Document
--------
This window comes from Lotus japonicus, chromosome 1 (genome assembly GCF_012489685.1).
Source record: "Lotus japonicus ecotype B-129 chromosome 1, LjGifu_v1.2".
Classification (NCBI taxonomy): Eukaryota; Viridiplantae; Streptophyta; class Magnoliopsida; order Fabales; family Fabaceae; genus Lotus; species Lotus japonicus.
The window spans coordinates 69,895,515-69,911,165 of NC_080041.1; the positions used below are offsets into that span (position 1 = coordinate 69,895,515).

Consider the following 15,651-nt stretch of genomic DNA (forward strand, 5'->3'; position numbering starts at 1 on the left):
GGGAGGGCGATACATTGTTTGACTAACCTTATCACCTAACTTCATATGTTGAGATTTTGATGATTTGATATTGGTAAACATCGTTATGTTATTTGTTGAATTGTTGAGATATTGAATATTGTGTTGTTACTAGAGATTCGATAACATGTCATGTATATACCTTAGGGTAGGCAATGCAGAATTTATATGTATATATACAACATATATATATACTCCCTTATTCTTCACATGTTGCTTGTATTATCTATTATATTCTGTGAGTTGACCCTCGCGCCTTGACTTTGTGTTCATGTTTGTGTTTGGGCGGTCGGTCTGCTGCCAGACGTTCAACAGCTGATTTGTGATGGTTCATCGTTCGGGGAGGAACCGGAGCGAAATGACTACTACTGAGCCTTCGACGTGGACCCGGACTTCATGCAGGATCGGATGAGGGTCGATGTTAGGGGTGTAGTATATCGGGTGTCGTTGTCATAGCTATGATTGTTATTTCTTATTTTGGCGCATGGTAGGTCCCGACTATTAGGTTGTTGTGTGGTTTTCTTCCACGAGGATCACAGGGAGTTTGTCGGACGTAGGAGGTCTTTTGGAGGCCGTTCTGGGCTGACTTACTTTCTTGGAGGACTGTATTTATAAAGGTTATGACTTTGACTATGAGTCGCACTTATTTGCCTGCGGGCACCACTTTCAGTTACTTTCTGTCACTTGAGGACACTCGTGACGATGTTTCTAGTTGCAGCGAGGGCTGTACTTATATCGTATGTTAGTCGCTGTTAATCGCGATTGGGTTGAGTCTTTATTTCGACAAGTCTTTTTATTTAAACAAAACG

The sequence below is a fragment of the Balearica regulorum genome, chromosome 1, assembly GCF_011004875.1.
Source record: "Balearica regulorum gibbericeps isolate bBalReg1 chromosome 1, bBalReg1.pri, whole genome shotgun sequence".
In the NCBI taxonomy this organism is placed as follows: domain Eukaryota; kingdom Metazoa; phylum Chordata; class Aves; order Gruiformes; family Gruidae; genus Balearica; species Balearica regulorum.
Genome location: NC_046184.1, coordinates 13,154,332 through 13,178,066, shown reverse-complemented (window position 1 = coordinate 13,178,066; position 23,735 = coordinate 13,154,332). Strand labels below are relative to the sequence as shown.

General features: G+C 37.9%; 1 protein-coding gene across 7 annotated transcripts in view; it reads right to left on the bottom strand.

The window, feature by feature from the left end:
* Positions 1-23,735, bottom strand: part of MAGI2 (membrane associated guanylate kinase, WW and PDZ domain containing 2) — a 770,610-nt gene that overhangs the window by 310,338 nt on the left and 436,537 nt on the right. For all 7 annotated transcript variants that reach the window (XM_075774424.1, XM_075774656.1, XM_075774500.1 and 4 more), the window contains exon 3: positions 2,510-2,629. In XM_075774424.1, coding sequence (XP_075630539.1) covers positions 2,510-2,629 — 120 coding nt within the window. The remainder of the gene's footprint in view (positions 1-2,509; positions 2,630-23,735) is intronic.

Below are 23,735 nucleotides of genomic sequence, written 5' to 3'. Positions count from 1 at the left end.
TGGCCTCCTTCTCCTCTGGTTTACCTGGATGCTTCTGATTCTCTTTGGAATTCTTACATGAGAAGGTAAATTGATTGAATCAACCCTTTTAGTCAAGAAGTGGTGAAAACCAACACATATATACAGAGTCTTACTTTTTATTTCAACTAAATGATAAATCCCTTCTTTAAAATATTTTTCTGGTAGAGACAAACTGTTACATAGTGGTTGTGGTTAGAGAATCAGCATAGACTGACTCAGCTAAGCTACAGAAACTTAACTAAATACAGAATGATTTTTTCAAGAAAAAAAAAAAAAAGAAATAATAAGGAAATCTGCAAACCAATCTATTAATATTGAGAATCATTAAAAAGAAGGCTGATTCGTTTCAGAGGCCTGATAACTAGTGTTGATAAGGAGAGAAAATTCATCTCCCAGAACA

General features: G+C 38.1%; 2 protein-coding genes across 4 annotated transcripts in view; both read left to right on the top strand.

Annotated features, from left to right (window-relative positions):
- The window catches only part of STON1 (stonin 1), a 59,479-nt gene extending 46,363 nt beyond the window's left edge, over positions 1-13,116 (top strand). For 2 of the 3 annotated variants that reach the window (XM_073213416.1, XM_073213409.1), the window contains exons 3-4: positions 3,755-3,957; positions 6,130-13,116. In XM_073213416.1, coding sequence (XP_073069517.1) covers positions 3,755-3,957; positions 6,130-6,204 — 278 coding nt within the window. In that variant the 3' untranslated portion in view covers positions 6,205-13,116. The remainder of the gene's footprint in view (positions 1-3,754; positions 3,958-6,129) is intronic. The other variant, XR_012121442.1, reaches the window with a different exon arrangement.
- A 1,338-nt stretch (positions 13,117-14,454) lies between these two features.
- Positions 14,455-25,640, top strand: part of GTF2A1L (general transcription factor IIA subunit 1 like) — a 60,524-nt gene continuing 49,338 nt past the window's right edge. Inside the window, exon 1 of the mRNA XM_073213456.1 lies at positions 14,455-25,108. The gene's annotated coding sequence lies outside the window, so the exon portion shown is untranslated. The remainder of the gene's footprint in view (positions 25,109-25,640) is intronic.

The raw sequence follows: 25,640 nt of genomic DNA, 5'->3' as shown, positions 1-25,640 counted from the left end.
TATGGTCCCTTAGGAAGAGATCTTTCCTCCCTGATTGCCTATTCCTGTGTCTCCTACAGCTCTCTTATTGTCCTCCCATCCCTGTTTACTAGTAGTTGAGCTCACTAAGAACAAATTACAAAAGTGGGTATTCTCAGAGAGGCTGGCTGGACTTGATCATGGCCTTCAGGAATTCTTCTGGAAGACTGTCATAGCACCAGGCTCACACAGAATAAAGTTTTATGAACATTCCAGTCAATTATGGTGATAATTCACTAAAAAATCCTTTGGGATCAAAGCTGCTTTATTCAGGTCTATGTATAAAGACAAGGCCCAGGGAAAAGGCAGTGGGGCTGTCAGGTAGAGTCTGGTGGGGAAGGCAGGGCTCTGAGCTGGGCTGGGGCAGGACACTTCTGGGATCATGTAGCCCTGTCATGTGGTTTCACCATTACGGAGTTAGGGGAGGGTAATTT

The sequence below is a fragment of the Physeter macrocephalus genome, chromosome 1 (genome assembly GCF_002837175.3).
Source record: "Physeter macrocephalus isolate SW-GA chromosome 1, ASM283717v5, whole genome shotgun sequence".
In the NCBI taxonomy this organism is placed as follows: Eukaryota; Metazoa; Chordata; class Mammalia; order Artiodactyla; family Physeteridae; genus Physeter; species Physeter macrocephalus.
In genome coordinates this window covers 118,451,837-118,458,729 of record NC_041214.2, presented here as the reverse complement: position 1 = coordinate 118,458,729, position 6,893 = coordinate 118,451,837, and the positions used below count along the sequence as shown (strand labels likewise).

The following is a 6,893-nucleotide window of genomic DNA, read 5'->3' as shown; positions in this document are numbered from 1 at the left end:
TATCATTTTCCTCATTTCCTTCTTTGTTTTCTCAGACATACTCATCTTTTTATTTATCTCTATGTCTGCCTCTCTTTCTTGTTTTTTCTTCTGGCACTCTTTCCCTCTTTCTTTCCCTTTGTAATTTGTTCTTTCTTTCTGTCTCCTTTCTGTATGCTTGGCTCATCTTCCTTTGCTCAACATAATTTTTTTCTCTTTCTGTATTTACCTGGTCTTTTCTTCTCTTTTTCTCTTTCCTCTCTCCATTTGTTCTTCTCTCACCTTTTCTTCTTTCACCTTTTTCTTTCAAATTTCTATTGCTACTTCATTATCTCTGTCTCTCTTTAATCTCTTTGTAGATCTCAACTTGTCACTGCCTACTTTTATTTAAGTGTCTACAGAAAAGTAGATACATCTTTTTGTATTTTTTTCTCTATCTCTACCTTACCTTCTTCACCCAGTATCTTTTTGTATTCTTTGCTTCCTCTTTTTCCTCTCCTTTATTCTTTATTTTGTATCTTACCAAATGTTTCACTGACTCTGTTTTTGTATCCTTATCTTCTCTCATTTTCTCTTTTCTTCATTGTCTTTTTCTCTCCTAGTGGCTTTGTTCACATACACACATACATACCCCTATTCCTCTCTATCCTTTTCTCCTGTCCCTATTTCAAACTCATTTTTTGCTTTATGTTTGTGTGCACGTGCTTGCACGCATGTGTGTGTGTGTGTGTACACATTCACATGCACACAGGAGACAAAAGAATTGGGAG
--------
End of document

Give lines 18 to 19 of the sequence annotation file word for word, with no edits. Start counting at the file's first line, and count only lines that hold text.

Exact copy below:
- The window catches only part of STON1 (stonin 1), a 59,479-nt gene extending 46,363 nt beyond the window's left edge, over positions 1-13,116 (top strand). For 2 of the 3 annotated variants that reach the window (XM_073213416.1, XM_073213409.1), the window contains exons 3-4: positions 3,755-3,957; positions 6,130-13,116. In XM_073213416.1, coding sequence (XP_073069517.1) covers positions 3,755-3,957; positions 6,130-6,204 — 278 coding nt within the window. In that variant the 3' untranslated portion in view covers positions 6,205-13,116. The remainder of the gene's footprint in view (positions 1-3,754; positions 3,958-6,129) is intronic. The other variant, XR_012121442.1, reaches the window with a different exon arrangement.
- A 1,338-nt stretch (positions 13,117-14,454) lies between these two features.